asr-mkn {diversitree} R Documentation

## Ancestral State Reconstruction Under Mk2/Mkn

### Description

Perform ancestral state reconstruction under Mk2 and other constant rate Markov models. Marginal, joint, and stochastic reconstructions are supported. Documentation is still in an early stage, and mostly in terms of examples.

### Usage

## S3 method for class 'mkn'
make.asr.marginal(lik, ...)
## S3 method for class 'mkn'
make.asr.joint(lik, ...)
## S3 method for class 'mkn'
make.asr.stoch(lik, slim=FALSE, ...)


### Arguments

 lik A likelihood function, returned by make.mk2 or make.mkn. slim Should the history object be slimmed down? ... Additional arguments; currently ignored.

### Details

Output will differ slightly when mk2 and mkn models are used as lik, as mk2 uses states 0/1, while 2-state mkn uses 1/2.

This is all quite slow. Faster versions are coming eventually.

These functions all return functions that generate different types of ancestral reconstruction.

### Author(s)

Richard G. FitzJohn

### Examples

## Start with a simple tree evolved under a constant rates birth-death
## model with asymetric character evolution
pars <- c(.1, .1, .03, .03, .03, .06)
set.seed(1)
phy <- trees(pars, "bisse", max.taxa=50, max.t=Inf, x0=0)[[1]]

## Here is the true history.  The root node appears to be state 1 (red)
## at the root, despite specifying a root of state 0 (x0=0, in statement
## above).  This is because the tree started with a single lineage, but
## had changed state by the time the first speciation event happened.
h <- history.from.sim.discrete(phy, 0:1)
plot(h, phy, main="True history")

## All of the methods need a likelihood function; build a mk2 function:
lik <- make.mk2(phy, phy$tip.state) ## Using the true parameters, compute the marginal ancestral state ## reconstructions: st.m <- asr.marginal(lik, pars[5:6]) ## There is still not a good stand-alone plotting command for nodes. ## For now, use ape's nodelabels(). plot(h, phy, main="Marginal ASR", show.node.state=FALSE) nodelabels(thermo=t(st.m), piecol=1:2, cex=.5) ## Again, with the true parameters, a sample from the joint ## distribution: st.j <- asr.joint(lik, pars[5:6]) ## Plotting this sample against the true values. plot(h, phy, main="Joint ASR", show.node.state=FALSE) nodelabels(pch=19, col=st.j + 1) ## This is just one sample, and is not very accurate in this case! Make ## 1,000 such samples and average them: st.j2 <- asr.joint(lik, pars[5:6], 1000) st.j2.mean <- colMeans(st.j2) plot(h, phy, main="Joint ASR (averaged)", show.node.state=FALSE) nodelabels(thermo=1-st.j2.mean, piecol=1:2, cex=.5) ## Check the estimates against one another: plot(st.m[2,], st.j2.mean, xlab="Marginal", ylab="Joint", las=1) abline(0, 1) ## Finally, the stochastic character mapping. This uses samples from ## the joint distribution at its core. st.s <- asr.stoch(lik, pars[5:6]) plot(st.s, phy) ## Again, multiple samples can be done at once. There is a function for ## summarising histories, but it is still in the works. ## Repeating the above with a two-state mkn model: lik2 <- make.mkn(phy, phy$tip.state + 1, 2, FALSE)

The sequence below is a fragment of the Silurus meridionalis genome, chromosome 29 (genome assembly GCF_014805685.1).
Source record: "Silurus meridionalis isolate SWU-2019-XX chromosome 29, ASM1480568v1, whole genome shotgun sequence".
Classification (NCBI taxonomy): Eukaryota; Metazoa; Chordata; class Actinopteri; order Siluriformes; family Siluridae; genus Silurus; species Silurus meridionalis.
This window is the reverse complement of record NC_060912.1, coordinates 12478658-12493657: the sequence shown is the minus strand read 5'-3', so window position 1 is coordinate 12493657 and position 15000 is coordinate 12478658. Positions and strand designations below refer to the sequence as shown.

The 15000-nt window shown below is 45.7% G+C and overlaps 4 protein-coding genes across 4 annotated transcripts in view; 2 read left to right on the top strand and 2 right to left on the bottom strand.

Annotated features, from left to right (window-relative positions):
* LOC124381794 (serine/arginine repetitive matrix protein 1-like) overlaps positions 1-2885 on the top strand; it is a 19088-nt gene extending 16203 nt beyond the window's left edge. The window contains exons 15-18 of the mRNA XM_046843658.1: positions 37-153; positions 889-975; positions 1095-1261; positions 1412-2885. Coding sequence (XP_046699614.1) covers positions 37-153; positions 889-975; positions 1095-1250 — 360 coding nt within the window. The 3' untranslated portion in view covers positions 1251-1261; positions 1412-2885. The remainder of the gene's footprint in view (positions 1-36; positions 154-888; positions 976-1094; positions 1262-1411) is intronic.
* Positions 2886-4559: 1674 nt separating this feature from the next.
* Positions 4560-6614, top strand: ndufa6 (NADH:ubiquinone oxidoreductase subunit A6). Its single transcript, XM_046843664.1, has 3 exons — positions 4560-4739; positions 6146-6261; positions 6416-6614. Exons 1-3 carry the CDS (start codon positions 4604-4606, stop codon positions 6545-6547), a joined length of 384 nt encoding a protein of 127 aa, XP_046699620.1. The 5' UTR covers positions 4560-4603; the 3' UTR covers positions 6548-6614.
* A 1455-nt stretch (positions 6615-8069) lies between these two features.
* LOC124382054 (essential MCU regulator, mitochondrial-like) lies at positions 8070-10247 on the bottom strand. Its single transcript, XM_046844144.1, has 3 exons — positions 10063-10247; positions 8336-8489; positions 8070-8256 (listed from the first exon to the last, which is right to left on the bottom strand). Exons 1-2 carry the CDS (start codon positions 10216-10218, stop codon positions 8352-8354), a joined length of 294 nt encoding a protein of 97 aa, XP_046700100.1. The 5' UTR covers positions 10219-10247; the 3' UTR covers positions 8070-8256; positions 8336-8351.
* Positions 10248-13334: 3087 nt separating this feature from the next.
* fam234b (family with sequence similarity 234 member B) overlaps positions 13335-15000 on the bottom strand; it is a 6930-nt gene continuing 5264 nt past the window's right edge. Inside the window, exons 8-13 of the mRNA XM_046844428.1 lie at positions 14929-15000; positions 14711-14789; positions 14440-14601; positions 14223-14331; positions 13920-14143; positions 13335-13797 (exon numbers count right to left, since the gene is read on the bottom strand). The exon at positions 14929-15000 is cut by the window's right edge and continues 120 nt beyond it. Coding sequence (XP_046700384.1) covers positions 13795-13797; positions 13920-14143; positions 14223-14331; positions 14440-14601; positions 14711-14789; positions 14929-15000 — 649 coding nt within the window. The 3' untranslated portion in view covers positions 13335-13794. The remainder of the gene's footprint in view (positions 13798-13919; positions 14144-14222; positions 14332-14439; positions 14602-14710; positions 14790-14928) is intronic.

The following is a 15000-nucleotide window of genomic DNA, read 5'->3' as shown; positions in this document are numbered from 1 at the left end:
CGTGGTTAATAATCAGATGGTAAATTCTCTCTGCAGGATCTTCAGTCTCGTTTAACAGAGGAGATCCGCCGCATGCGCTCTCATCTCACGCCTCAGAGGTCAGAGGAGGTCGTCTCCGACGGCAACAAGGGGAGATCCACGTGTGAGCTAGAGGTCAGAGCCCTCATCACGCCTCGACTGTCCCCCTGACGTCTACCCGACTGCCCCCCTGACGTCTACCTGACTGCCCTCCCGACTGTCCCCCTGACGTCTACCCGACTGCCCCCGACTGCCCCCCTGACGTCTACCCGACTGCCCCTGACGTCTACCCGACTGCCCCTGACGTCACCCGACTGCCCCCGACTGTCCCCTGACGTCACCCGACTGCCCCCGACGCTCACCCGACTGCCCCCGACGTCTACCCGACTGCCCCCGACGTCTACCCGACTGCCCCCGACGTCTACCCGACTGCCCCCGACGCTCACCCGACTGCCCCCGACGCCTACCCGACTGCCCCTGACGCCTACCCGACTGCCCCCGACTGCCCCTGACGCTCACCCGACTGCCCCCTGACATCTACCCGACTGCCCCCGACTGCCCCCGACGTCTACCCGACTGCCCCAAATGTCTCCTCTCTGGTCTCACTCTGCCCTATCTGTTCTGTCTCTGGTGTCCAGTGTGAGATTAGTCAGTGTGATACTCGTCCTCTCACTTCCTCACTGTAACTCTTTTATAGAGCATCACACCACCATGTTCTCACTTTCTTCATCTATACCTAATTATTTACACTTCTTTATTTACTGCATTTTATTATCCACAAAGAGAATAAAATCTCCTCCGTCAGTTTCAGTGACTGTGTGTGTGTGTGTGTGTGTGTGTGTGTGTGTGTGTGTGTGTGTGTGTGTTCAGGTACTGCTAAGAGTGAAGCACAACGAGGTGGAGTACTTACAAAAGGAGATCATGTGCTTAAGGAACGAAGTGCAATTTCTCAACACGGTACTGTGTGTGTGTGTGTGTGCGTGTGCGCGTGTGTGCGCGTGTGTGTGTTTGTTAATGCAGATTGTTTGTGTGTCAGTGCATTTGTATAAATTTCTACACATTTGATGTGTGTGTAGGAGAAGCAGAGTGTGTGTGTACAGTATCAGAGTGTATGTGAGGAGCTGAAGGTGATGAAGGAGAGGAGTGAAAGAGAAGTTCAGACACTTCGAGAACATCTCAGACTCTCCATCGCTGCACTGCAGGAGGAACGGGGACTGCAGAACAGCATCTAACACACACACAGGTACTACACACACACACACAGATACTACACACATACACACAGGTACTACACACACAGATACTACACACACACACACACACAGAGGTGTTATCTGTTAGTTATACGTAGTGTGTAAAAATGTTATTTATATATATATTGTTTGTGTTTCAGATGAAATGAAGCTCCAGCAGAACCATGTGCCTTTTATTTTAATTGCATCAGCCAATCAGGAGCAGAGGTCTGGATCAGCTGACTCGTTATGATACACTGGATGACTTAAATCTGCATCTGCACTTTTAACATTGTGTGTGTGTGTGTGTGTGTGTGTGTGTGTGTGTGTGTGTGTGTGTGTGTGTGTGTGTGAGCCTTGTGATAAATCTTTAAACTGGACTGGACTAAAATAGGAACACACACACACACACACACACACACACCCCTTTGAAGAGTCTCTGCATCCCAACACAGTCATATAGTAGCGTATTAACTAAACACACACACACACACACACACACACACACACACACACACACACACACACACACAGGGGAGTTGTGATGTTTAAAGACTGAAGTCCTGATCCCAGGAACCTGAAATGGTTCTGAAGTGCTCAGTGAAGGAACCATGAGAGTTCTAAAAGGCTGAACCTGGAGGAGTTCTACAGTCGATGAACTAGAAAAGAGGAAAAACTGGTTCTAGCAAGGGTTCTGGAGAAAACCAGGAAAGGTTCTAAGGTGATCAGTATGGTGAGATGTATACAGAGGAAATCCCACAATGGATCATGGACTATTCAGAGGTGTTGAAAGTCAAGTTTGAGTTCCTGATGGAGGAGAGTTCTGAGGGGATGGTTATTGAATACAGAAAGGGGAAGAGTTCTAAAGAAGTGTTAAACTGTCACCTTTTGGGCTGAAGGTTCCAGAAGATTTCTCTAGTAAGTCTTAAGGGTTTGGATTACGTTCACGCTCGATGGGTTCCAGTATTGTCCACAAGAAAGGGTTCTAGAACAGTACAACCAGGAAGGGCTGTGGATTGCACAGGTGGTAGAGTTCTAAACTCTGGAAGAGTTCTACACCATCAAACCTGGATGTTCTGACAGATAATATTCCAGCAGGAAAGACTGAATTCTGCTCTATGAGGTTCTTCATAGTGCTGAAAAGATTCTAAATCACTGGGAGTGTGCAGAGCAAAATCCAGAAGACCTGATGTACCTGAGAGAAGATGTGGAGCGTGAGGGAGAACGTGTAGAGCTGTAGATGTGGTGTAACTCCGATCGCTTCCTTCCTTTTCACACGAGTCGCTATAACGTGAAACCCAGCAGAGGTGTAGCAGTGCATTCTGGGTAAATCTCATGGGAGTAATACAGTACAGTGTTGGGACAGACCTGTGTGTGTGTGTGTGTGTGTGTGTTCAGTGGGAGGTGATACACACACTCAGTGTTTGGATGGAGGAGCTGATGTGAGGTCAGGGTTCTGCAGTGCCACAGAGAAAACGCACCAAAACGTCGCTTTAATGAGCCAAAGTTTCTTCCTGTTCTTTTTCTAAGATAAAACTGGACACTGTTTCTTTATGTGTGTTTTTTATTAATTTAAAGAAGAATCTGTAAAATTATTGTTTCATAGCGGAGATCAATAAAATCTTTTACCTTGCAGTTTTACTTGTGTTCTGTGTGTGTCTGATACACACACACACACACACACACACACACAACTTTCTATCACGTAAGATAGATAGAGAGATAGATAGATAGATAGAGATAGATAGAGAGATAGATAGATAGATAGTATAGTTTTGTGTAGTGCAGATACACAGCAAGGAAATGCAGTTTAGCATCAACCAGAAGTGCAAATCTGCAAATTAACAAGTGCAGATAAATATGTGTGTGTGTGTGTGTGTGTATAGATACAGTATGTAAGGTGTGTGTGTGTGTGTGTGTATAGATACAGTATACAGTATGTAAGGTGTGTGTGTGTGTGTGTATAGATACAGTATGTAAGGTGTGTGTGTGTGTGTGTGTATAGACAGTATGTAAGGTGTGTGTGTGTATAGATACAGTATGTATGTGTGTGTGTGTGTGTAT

## Everything works:
st2.m <- asr.marginal(lik2, pars[5:6])
st2.j <- asr.joint(lik2, pars[5:6], 100)
st2.s <- asr.stoch(lik2, pars[5:6])

## Marginal likelihoods agree:
all.equal(st.m, st2.m)
## Joint reconstructions are stochastic, so just check with a
## regression:
summary(lm(colMeans(st2.j) - 1 ~ colMeans(st.j2) - 1))

## Integrate parameter uncertainty, and see how far down the tree there
## is any real information on parameter states for this tree (this takes